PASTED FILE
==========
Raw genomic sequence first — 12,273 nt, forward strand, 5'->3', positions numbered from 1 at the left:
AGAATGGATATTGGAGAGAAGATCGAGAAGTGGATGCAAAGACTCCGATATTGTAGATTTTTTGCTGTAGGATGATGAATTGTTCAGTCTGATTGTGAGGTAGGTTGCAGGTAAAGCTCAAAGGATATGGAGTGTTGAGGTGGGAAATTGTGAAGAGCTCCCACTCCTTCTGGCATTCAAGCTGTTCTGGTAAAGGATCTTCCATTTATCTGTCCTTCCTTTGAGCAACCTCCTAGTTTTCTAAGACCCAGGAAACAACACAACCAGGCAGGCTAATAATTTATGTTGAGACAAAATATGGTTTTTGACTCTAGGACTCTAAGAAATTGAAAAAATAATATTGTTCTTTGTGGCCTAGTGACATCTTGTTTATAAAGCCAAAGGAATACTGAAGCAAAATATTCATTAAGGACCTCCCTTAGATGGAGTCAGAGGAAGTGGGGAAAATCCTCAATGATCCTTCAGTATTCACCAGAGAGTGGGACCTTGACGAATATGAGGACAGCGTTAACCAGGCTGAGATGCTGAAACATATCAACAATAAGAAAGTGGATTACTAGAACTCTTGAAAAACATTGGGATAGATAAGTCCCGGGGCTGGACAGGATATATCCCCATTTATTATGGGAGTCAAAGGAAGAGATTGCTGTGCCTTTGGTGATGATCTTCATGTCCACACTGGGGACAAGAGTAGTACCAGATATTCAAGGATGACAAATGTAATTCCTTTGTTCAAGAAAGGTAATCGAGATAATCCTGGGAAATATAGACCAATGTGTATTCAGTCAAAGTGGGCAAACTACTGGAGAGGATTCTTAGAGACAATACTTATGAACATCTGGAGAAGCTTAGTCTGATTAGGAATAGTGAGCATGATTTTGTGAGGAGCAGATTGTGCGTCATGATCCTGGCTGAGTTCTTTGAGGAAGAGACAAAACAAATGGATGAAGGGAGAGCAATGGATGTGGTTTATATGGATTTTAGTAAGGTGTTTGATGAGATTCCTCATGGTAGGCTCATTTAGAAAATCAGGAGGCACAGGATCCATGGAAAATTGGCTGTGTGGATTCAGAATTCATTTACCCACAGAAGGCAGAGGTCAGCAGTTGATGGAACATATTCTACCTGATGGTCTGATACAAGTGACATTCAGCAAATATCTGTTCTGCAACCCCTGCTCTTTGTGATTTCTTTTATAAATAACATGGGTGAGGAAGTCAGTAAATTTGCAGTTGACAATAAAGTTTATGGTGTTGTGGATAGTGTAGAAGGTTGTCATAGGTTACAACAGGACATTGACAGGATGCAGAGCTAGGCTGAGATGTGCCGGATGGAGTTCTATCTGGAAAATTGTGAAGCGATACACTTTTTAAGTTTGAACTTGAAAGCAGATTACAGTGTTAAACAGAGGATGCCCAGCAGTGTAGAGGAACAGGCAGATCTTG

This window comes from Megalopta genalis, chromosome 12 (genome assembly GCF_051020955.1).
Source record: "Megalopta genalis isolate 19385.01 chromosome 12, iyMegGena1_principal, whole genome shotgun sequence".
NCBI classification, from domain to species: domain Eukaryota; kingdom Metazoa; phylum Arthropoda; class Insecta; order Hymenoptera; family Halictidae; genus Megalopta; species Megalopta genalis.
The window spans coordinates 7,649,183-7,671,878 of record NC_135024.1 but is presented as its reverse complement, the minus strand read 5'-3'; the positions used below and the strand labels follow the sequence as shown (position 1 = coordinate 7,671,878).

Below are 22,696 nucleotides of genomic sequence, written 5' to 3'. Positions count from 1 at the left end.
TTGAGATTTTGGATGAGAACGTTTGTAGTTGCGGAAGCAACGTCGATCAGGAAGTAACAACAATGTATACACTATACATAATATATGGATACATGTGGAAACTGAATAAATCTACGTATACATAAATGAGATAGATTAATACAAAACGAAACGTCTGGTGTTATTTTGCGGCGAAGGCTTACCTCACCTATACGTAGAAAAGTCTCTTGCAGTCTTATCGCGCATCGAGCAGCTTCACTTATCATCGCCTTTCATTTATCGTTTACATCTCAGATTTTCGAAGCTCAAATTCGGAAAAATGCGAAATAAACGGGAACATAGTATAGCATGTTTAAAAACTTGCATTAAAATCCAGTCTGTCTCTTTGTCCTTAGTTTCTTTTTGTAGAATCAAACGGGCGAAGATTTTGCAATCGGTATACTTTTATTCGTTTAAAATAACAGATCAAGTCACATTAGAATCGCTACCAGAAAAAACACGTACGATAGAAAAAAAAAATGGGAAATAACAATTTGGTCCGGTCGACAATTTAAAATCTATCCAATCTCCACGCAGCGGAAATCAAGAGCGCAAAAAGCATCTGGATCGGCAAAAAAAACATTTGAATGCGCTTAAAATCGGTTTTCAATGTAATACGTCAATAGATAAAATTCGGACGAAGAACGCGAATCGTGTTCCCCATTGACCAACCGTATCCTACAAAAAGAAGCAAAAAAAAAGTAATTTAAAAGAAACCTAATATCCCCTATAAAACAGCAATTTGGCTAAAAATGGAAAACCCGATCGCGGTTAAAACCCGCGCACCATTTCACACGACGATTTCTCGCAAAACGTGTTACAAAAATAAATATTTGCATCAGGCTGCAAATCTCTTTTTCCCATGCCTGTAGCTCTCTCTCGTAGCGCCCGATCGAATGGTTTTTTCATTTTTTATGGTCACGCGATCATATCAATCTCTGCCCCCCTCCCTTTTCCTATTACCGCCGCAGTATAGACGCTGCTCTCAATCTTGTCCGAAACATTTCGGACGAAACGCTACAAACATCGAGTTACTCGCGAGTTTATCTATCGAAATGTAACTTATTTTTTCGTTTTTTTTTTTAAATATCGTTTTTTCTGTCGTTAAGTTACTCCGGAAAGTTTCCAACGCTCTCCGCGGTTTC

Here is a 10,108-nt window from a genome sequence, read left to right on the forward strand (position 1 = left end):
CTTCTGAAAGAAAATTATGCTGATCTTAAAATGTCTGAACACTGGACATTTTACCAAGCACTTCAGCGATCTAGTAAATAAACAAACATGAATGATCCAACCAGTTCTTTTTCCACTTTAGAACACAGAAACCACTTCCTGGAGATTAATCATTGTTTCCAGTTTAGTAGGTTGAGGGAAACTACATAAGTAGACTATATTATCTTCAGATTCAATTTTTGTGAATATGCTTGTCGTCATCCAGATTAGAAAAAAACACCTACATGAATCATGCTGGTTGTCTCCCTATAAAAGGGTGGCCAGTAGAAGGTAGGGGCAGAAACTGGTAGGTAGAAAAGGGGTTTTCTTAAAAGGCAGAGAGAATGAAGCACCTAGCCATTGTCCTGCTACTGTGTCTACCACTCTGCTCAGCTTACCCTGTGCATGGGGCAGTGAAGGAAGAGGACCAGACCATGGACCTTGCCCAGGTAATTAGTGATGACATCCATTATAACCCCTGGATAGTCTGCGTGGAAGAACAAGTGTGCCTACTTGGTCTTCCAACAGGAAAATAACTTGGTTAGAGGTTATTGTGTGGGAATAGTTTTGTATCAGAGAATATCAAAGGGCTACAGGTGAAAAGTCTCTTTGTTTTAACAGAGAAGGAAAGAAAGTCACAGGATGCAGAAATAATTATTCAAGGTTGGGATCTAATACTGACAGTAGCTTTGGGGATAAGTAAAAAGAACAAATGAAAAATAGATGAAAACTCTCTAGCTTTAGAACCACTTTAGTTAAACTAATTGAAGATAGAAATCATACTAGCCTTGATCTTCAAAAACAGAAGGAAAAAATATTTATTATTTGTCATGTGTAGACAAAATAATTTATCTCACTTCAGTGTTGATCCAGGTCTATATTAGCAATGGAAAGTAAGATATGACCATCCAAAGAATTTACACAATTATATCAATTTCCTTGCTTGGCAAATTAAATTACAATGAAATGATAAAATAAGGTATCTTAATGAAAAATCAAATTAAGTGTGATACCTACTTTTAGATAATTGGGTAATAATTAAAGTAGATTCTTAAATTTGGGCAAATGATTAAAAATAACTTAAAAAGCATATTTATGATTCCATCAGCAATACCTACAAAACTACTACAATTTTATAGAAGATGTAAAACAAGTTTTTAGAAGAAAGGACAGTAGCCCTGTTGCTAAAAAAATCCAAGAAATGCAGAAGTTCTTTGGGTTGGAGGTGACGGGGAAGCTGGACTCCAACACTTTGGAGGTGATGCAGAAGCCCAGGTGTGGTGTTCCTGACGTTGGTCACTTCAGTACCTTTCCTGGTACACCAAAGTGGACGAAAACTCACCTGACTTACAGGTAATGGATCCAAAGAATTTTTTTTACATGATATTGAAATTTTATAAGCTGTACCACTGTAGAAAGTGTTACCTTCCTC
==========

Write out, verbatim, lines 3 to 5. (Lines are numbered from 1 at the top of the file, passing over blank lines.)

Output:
This window comes from Megalopta genalis, chromosome 12 (genome assembly GCF_051020955.1).
Source record: "Megalopta genalis isolate 19385.01 chromosome 12, iyMegGena1_principal, whole genome shotgun sequence".
NCBI classification, from domain to species: domain Eukaryota; kingdom Metazoa; phylum Arthropoda; class Insecta; order Hymenoptera; family Halictidae; genus Megalopta; species Megalopta genalis.